Posts Tagged ‘advice’

Spend a Day Apart From Your Camera to Recharge Your Eyes and Your Heart

Sometimes the best thing you can do to improve your photography is leave your camera at home.

Yes, practice is imperative if you want to improve. You do need to learn to work your camera instinctively and make a mastery of the technical aspects needed to create beautiful images.
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18 Facts of Life for Photography Students

Every year, I go to my alma mater and give a lecture for 3rd-year advertising-photography students on the business of photography. At this two-hour lectures, I cover all sorts of points about the ups and downs of being a busy commercial photographer in NYC, and also try to tell them straight facts of what the “real world” is like. Here is a summary of some of the most important words of wisdom I try to pass on to young photographers.
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Photographer Steve McCurry on Shooting Documentary Portraiture

Here’s an interesting video in which renowned photojournalist Steve McCurry shares some thoughts on documentary portraiture. Titled Close Up: Photographers at Work, the video takes us behind-the-scenes with McCurry as he shoots some candid portraits on the street and then reviews some of his most prized shots captured over the course of his career. (There’s a brief glimpse of the original film slides of his iconic Afghan Girl photo.)
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Inkonomics: Why It Pays to Pay a Little More When Buying a Photo Printer

In the market for a new photo printer and not sure what to buy? Here’s a tip: shelling out a little more dough on the printer itself could potentially lead to massive savings over time.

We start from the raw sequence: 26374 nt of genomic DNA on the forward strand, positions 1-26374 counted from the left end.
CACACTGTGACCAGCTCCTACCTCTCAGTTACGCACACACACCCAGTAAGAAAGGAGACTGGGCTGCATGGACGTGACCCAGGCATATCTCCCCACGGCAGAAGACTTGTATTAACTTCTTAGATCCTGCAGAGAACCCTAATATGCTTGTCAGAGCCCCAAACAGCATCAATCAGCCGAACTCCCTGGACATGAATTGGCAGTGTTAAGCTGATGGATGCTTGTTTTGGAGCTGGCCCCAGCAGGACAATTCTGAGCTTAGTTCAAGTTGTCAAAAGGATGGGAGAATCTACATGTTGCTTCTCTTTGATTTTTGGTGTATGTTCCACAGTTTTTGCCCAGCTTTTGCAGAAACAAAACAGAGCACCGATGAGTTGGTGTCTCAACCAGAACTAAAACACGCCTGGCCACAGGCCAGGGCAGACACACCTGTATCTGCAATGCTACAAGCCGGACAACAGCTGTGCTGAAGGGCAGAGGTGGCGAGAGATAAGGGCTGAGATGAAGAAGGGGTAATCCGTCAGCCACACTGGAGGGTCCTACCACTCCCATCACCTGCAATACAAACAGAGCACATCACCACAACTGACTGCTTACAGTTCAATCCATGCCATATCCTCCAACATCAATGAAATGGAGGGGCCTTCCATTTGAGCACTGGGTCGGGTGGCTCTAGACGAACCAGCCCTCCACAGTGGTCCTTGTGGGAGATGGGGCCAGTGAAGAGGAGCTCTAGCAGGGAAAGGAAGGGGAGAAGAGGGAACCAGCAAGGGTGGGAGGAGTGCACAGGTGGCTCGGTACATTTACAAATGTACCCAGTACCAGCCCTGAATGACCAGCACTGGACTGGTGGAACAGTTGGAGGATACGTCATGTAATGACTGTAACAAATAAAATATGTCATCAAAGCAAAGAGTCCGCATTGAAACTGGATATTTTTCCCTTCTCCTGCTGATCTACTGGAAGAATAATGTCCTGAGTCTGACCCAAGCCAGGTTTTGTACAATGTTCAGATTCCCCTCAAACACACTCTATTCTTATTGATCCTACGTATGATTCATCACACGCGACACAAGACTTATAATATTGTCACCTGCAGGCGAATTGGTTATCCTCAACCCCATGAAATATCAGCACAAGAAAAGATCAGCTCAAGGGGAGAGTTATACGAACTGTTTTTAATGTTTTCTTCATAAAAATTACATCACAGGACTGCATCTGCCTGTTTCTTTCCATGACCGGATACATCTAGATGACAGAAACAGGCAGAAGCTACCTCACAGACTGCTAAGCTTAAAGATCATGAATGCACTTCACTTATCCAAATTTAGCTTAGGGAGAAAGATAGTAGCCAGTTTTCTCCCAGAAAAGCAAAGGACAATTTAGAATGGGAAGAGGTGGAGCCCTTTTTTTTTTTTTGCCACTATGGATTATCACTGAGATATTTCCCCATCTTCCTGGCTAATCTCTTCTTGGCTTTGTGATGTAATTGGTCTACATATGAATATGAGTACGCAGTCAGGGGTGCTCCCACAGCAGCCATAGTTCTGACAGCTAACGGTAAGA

The reason is ink, sometimes called “black gold” (or… “colored gold”?). The general rule of thumb in the printer industry is: the cheaper the printer, the more expensive it is to keep it filled with ink.
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Why You Should Be Extra Careful When Bringing Camera Gear Through Airports

You’ve probably heard people say that you should keep your camera gear with you at all times when flying, as there are multiple points in the travel process at which your valuable equipment could get stolen or damaged. In case you’re not convinced, check out the video above showing an investigative report that ABC News recently did.

To test airports that have a history of theft, Brian Ross of ABC’s The Blotter left 10 iPads inside the plastic bins at security checkpoints. At 9 out of 10 airports, the screeners followed protocol and immediately contacted the owner using the contact info prominently displayed on the iPad. In the 10th case, an agent was filmed taking the iPad out of the bin before it vanished.
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Are Cheap Shares in Bankrupt Kodak a Good Investment?

Bankruptcy has not been friendly to Kodak. The once-important camera company — now a printing company — is worth less than 20 cents a share today, a completely different picture than its glory days in the mid-1990s, when the price briefly surged beyond $90. Now that the share price is so low, would it be wise to invest in the company in hopes that it emerges from bankruptcy protection? Matt Krantz over at USA Today says no, and writes,

Some investors figure that companies that were as large and powerful as Eastman Kodak can’t just vanish. And because of that, they think that when they see the shares trading for just 22 cents that they can’t miss. But investors who assume this are missing a few key points that wind up resulting in huge losses and disappointment.